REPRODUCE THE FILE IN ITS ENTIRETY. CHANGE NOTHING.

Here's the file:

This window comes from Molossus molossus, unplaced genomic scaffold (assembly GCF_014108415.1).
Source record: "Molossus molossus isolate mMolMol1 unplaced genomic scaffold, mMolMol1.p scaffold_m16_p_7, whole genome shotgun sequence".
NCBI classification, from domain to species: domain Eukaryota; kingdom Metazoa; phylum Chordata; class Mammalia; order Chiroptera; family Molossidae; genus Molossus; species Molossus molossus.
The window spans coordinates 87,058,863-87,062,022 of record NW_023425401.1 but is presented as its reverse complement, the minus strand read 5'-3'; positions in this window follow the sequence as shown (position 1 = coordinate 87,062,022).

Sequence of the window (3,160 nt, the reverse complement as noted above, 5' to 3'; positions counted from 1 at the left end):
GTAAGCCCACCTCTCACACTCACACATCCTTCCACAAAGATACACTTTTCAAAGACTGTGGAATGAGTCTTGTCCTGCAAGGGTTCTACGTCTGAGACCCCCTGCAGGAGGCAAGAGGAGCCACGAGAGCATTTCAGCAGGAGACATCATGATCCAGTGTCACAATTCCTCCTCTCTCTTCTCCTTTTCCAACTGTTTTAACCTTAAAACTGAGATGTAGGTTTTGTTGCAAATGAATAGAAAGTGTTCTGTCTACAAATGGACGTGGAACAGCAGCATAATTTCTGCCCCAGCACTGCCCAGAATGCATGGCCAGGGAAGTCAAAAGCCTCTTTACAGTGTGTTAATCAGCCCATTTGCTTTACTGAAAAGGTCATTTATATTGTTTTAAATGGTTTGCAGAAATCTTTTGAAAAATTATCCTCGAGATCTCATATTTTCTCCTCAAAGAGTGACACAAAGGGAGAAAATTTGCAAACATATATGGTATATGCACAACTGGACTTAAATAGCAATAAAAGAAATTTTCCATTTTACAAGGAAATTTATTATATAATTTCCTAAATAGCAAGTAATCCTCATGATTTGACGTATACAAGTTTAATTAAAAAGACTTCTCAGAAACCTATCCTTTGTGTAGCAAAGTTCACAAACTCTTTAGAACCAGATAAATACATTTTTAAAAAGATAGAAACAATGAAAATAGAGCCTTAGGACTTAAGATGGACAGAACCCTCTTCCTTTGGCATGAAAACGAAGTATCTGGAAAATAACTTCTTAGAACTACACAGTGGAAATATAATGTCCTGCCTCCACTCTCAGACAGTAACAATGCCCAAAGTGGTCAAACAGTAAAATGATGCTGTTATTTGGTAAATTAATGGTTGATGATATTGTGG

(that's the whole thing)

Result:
This window comes from Molossus molossus, unplaced genomic scaffold (assembly GCF_014108415.1).
Source record: "Molossus molossus isolate mMolMol1 unplaced genomic scaffold, mMolMol1.p scaffold_m16_p_7, whole genome shotgun sequence".
NCBI classification, from domain to species: domain Eukaryota; kingdom Metazoa; phylum Chordata; class Mammalia; order Chiroptera; family Molossidae; genus Molossus; species Molossus molossus.
The window spans coordinates 87,058,863-87,062,022 of record NW_023425401.1 but is presented as its reverse complement, the minus strand read 5'-3'; positions in this window follow the sequence as shown (position 1 = coordinate 87,062,022).

Sequence of the window (3,160 nt, the reverse complement as noted above, 5' to 3'; positions counted from 1 at the left end):
GTAAGCCCACCTCTCACACTCACACATCCTTCCACAAAGATACACTTTTCAAAGACTGTGGAATGAGTCTTGTCCTGCAAGGGTTCTACGTCTGAGACCCCCTGCAGGAGGCAAGAGGAGCCACGAGAGCATTTCAGCAGGAGACATCATGATCCAGTGTCACAATTCCTCCTCTCTCTTCTCCTTTTCCAACTGTTTTAACCTTAAAACTGAGATGTAGGTTTTGTTGCAAATGAATAGAAAGTGTTCTGTCTACAAATGGACGTGGAACAGCAGCATAATTTCTGCCCCAGCACTGCCCAGAATGCATGGCCAGGGAAGTCAAAAGCCTCTTTACAGTGTGTTAATCAGCCCATTTGCTTTACTGAAAAGGTCATTTATATTGTTTTAAATGGTTTGCAGAAATCTTTTGAAAAATTATCCTCGAGATCTCATATTTTCTCCTCAAAGAGTGACACAAAGGGAGAAAATTTGCAAACATATATGGTATATGCACAACTGGACTTAAATAGCAATAAAAGAAATTTTCCATTTTACAAGGAAATTTATTATATAATTTCCTAAATAGCAAGTAATCCTCATGATTTGACGTATACAAGTTTAATTAAAAAGACTTCTCAGAAACCTATCCTTTGTGTAGCAAAGTTCACAAACTCTTTAGAACCAGATAAATACATTTTTAAAAAGATAGAAACAATGAAAATAGAGCCTTAGGACTTAAGATGGACAGAACCCTCTTCCTTTGGCATGAAAACGAAGTATCTGGAAAATAACTTCTTAGAACTACACAGTGGAAATATAATGTCCTGCCTCCACTCTCAGACAGTAACAATGCCCAAAGTGGTCAAACAGTAAAATGATGCTGTTATTTGGTAAATTAATGGTTGATGATATTGTGG